• There is no waiver on transmission charges, wheeling charges, cross-subsidy surcharges, and additional surcharges for solar projects for third party sale.
  • However, against the waivers already specified above, Renewable Purchase Obligation (RPO) benefit will be provided to Power Utilities as per RE Regulations 2017 with amendments from time to time.
  • Banking will be provided for captive/ third party solar generation projects. However, banking charges shall be applicable as per RE Regulations 2017 with amendments from time to time.

These amendments, however, have come in retrospection and will only be applicable to the existing captive solar plants.

Haryana Solar Policy 2016

Recently Haryana has released its new Solar Policy dated 3 March 2016 effective from the date of notification.


The policy promotes both Ground mounted and Solar Rooftop installations. The Solar Purchase Obligation is also hiked to 3% by 2021-22, which may further increase to 8% under the ambitious plans of MNRE to promote Solar Generation by adding 100 thousand MW of Solar Power Nationwide, This would mean the installed capacity in Haryana would rise up to 3200 MW.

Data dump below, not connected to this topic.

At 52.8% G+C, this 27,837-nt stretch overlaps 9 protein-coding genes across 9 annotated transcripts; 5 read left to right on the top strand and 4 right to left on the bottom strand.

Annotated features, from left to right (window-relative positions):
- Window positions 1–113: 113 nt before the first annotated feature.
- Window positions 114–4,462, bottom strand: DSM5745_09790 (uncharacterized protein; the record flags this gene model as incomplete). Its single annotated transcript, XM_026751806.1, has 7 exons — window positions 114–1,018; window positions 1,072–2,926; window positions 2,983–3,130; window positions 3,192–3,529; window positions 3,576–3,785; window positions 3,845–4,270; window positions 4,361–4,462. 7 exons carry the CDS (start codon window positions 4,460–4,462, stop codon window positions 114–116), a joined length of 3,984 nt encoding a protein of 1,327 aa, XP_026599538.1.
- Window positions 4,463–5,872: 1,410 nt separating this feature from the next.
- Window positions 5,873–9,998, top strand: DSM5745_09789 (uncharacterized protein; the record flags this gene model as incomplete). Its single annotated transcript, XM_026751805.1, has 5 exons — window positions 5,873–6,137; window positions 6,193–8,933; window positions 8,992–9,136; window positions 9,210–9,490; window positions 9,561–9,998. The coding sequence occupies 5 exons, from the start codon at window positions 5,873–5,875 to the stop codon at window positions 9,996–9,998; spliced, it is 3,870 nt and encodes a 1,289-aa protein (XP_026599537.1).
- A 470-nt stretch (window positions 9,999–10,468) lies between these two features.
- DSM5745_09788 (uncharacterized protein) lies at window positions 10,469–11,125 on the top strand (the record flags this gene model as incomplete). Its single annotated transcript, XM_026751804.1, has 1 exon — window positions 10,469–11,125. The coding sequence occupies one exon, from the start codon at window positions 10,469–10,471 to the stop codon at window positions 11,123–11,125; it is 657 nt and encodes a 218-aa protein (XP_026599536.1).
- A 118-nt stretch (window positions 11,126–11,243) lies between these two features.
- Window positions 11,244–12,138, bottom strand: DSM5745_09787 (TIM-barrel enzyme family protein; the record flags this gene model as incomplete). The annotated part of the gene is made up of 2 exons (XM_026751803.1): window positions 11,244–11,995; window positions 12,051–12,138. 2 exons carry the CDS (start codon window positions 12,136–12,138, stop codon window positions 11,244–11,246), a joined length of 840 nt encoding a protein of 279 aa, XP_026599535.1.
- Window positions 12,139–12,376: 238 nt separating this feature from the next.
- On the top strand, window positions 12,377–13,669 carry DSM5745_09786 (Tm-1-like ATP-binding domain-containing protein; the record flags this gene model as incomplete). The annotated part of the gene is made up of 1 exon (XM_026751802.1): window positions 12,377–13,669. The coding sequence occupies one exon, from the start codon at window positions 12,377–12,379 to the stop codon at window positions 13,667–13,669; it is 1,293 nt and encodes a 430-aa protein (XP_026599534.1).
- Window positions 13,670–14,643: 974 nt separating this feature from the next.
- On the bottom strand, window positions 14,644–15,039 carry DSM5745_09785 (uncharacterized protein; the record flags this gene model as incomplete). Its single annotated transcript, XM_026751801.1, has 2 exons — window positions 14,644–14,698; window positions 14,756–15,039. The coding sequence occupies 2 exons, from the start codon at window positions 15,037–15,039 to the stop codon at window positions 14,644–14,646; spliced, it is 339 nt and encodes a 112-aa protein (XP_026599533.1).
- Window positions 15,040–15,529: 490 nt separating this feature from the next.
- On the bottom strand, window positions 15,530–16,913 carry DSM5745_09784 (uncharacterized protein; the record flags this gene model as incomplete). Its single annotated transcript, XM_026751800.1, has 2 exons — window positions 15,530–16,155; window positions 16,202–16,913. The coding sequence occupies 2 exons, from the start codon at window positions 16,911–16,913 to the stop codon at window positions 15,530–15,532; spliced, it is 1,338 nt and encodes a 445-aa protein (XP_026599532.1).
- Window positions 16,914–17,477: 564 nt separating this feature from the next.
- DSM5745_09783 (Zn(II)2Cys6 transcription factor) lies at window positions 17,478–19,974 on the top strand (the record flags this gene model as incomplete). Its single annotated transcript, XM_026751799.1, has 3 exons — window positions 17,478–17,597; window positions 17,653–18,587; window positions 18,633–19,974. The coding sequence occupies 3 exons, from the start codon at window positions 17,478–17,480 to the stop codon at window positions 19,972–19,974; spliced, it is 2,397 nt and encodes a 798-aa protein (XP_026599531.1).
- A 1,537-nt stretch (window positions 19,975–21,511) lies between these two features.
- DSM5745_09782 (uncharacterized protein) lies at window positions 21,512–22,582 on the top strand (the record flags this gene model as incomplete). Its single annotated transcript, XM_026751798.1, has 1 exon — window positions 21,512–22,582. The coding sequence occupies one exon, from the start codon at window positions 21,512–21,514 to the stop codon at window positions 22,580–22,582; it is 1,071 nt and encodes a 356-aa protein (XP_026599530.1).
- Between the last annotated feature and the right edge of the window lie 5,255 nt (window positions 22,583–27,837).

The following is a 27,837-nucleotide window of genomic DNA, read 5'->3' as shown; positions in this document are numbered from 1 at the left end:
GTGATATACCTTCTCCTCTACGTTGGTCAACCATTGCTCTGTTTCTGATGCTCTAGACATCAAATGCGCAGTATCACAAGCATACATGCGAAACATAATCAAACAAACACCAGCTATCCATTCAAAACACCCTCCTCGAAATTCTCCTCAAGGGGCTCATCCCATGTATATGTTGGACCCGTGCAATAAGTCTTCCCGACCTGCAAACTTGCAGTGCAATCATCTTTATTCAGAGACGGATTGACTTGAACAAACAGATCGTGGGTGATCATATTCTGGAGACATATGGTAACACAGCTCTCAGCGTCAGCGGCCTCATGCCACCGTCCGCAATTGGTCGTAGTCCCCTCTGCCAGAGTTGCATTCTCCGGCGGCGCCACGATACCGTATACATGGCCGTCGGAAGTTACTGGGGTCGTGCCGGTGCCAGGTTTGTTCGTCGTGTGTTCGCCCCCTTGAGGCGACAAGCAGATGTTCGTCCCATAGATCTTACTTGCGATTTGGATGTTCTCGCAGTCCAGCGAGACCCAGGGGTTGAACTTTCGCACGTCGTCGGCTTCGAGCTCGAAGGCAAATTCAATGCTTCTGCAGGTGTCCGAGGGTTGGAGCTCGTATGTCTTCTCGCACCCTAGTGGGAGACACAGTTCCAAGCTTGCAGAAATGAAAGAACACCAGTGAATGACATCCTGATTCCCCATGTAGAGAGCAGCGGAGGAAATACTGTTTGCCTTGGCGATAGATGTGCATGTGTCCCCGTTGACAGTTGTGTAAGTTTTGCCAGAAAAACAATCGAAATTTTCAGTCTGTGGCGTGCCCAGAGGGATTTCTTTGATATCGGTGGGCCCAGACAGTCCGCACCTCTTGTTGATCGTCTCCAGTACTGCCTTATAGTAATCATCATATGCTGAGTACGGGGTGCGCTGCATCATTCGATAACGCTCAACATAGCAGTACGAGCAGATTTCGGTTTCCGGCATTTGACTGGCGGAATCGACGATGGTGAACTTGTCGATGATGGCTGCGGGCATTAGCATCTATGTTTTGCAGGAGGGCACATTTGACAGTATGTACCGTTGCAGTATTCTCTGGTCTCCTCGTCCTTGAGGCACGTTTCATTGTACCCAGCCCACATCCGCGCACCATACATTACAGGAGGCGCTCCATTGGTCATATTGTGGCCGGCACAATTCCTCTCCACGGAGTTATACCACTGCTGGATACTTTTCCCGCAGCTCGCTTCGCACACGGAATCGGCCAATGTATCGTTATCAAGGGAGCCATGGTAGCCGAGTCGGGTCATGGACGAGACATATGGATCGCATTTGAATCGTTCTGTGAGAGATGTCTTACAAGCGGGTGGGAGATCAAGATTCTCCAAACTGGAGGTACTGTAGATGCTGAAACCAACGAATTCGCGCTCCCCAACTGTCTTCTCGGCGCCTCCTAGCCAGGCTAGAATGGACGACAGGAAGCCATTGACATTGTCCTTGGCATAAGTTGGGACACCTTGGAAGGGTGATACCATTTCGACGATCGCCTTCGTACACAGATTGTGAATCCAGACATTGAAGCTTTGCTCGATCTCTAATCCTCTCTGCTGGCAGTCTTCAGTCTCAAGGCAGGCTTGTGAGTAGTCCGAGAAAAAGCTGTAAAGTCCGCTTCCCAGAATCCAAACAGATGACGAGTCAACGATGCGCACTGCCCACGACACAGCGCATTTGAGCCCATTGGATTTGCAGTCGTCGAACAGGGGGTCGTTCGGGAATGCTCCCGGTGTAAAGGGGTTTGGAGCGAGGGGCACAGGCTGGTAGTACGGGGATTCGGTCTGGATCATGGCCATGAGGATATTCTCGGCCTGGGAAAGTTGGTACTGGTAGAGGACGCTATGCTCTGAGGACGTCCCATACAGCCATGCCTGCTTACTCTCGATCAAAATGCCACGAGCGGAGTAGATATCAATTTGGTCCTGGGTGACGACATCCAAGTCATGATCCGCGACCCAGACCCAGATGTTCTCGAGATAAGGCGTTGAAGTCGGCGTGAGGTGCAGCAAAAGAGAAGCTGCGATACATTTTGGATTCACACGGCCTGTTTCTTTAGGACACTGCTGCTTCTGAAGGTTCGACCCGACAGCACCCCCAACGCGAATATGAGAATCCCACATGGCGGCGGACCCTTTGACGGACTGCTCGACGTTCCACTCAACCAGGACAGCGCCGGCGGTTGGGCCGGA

• The Policy promotes development of Solar Parks through a joint Venture company has been formed by HSIIDC and HPGCL named “Saur Urja Nigam Haryana Limited” (SUN Haryana)


  • The Government of Haryana will also facilitate the lease/sub-lease of Panchayat land through SUN Haryana (Saur Urja Nigam Haryana) or directly for setting up of Solar Power Projects for minimum period of 30 years.


  • To harness the solar potential in the state the State Government shall provide Capital /generation subsidy/ incentives to Schools, Private and Public Institutes hospitals and commercial buildings for installation of rooftop solar power plants.


  • A total capacity of 1600 MW rooftop solar power plants shall be added by the Year 2021-22.


  • All new projects of MW scale generating solar energy will be treated as “Industry” in terms of Industrial Policy of the State. Thus all the incentives available to industrial units under the industrial policy from time to time, shall also be available to the solar power producers/units


  • Also the Solar Policy provides exemptions like Land use approval, External Development Charges, scrutiny fee and infrastructure development charges also Environment Clearance, Clearance from Forest Department, Stamp Duty for lease of land for projects